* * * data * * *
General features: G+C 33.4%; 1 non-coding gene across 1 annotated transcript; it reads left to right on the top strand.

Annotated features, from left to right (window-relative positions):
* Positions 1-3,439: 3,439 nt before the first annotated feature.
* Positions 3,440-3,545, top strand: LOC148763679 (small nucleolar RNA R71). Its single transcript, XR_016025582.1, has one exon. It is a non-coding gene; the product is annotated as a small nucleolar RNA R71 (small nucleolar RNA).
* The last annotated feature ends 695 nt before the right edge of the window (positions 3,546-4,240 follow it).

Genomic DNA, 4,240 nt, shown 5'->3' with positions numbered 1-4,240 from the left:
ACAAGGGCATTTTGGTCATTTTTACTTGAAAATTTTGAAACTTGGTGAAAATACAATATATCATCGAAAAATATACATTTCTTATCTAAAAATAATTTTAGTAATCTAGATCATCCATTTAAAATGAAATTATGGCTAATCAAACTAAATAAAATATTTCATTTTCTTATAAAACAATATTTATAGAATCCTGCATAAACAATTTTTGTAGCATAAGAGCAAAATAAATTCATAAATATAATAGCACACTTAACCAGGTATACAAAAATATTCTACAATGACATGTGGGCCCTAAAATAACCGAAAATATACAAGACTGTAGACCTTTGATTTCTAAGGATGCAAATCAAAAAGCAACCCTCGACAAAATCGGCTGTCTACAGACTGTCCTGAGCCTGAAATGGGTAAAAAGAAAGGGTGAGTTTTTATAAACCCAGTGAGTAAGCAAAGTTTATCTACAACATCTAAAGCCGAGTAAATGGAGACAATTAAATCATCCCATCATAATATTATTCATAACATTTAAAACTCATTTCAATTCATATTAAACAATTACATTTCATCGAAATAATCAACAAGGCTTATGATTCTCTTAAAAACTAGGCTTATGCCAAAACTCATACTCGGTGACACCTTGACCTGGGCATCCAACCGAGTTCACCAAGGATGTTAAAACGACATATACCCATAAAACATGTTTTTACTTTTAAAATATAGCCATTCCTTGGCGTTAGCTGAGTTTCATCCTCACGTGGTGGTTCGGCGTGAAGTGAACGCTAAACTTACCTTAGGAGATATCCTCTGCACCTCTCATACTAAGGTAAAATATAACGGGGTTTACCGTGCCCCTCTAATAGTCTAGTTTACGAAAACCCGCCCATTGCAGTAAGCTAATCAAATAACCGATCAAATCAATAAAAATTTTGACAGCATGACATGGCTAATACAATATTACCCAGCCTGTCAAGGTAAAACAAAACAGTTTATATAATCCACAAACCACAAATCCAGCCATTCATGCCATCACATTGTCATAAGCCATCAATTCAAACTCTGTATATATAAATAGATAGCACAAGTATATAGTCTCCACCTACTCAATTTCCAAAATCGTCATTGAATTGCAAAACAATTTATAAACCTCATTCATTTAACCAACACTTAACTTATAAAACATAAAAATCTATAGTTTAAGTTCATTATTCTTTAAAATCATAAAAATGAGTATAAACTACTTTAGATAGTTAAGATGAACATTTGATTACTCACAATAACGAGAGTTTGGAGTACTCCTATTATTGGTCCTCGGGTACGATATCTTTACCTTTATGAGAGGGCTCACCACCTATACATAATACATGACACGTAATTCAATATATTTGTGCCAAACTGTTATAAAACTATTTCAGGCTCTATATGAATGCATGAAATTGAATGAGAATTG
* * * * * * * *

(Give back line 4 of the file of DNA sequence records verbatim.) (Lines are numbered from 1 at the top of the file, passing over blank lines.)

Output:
* Positions 3,440-3,545, top strand: LOC148763679 (small nucleolar RNA R71). Its single transcript, XR_016025582.1, has one exon. It is a non-coding gene; the product is annotated as a small nucleolar RNA R71 (small nucleolar RNA).